Driving with iPod: Threat to Radio or Satellite?

by Janet Meyer Aug 08, 2006

On August 3 Apple Computer announced that it has struck a deal with three major automakers to provide an easy iPod connection in vehicles. The result has been speculation as to whether this sounds the death toll for satellite or terrestrial radio. First, here are some of the details on iPod integration for your driving time.

The three companies involved are Ford Motor Company, General Motors, and Mazda. Mazda will offer an iPod feature on its 2007 cars and SUVs, but details weren’t announced yet.

Ford will provide two ways to use your iPod. Several models will offer built-in auxiliary, audio-input jacks designed to work with any MP3 player that has a standard 3.5 millimeter audio output. Beginning early next year, Ford and Lincoln Mercury dealers will provide Ford’s TripTunes advanced audio system. This system is designed specifically for iPods. It allows drivers to store their iPods in the glove compartment and use the steering wheel or radio controls to select music. Users can also charge their iPods using TripTunes.

General Motors has 56 models of vehicles and plans to offer iPod connections on all of them. According to Information Week, GM will provide an iPod adaptor called the Personal Audio Link, which connects to the XM Satellite digital band on GM car stereos. Users can also plug their iPod into it even without a satellite subscription. The only MP3 player the Personal Audio Link will only work with is iPod.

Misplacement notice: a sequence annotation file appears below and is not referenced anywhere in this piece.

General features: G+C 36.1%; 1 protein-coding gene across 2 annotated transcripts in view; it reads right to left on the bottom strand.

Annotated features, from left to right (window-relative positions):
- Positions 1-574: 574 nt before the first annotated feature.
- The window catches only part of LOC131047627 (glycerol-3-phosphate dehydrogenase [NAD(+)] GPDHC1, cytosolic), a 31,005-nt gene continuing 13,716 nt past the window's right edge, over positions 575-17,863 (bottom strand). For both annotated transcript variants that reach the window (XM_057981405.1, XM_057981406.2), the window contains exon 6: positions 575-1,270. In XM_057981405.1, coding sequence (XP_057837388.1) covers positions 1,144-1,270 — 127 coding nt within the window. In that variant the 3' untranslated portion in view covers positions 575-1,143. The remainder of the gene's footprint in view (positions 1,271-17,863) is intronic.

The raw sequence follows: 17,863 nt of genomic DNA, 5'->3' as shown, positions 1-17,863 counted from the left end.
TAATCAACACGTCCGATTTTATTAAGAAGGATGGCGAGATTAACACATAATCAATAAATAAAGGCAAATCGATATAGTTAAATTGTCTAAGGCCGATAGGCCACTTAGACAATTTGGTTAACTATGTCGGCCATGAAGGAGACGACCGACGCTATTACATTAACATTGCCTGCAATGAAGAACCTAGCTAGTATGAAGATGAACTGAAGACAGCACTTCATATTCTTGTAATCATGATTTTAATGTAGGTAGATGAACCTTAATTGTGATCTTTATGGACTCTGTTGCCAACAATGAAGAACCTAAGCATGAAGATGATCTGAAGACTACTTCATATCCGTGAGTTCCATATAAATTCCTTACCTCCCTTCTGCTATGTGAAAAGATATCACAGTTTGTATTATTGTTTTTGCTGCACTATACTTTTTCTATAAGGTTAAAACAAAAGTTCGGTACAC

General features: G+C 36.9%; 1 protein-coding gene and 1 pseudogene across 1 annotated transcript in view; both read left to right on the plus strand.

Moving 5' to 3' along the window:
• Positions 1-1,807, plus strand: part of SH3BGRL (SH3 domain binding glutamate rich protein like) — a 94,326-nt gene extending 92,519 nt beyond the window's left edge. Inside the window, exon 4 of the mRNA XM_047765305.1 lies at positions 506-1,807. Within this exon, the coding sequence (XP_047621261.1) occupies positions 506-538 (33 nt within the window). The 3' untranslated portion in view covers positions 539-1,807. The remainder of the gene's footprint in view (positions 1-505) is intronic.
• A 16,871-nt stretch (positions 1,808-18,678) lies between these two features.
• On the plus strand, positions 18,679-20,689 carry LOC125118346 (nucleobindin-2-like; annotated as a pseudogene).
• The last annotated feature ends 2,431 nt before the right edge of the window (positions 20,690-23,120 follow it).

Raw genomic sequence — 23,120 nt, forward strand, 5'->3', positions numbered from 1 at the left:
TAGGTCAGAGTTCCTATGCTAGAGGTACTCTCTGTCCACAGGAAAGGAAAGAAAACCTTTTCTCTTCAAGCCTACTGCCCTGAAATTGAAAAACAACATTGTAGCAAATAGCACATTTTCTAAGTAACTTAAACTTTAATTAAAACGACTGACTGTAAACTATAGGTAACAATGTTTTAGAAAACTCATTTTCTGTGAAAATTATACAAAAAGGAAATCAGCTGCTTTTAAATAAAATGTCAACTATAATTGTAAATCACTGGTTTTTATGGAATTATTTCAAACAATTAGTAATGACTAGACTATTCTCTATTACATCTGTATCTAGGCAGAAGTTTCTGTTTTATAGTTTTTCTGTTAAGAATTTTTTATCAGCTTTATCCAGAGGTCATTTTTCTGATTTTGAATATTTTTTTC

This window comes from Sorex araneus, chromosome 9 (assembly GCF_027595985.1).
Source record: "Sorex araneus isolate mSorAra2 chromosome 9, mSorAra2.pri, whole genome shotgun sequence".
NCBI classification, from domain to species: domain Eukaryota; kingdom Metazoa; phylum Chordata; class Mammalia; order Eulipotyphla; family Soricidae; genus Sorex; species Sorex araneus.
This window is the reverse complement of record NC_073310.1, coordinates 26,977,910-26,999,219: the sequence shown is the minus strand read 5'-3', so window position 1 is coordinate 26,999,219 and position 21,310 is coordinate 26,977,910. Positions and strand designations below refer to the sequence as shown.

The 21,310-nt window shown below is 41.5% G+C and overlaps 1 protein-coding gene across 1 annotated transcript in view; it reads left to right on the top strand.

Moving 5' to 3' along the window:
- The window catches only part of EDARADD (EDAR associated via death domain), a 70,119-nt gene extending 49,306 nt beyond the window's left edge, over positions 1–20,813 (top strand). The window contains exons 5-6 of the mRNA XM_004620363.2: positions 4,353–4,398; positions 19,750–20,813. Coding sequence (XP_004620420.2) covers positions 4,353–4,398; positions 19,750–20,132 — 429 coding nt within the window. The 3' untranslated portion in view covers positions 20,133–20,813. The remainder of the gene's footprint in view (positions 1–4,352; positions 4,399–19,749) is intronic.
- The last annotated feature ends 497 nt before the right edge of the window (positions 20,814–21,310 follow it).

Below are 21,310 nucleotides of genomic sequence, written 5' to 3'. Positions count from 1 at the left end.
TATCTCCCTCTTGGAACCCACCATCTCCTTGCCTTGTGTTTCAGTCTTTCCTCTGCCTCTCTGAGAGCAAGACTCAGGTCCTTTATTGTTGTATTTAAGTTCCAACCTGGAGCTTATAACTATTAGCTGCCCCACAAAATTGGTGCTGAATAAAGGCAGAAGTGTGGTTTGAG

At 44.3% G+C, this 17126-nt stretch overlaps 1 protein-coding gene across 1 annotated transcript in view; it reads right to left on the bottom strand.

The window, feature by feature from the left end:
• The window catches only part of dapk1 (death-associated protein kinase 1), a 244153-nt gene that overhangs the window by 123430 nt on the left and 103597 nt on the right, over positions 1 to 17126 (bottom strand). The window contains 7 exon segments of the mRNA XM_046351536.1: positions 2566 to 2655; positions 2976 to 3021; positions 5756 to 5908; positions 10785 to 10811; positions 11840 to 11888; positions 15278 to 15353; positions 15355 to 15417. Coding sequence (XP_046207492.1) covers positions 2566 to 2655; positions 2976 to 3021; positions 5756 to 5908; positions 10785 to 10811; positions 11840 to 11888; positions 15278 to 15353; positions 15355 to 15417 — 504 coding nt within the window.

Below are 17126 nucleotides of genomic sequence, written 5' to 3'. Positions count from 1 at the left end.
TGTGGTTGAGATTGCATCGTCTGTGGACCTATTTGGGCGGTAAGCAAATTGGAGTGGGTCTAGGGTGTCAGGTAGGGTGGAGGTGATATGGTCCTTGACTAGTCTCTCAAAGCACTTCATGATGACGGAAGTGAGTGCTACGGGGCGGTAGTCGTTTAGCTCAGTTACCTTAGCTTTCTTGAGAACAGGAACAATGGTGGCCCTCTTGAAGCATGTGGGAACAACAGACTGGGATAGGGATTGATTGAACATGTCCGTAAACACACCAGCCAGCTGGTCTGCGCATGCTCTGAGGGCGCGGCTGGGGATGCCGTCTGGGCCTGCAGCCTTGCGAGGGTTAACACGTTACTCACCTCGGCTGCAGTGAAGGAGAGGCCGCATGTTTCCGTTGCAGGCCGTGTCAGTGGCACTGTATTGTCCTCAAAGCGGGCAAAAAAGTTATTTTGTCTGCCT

This deal represents more than 70% of 2007 model cars in the United States. It has radio stations, including satellite radio, worried.

I’m not sure that they should be. Radio killers have been heralded as much as iPod killers, but radio has a much longer history of survival. MTV was an early threat because some people thought that consumers would prefer video to audio. Cable television and the internet were both viewed as potential radio killers because they would take up the time people used to use for listening to radio. MP3 players have been considered a threat, and satellite radio was supposed to herald the end of terrestrial radio.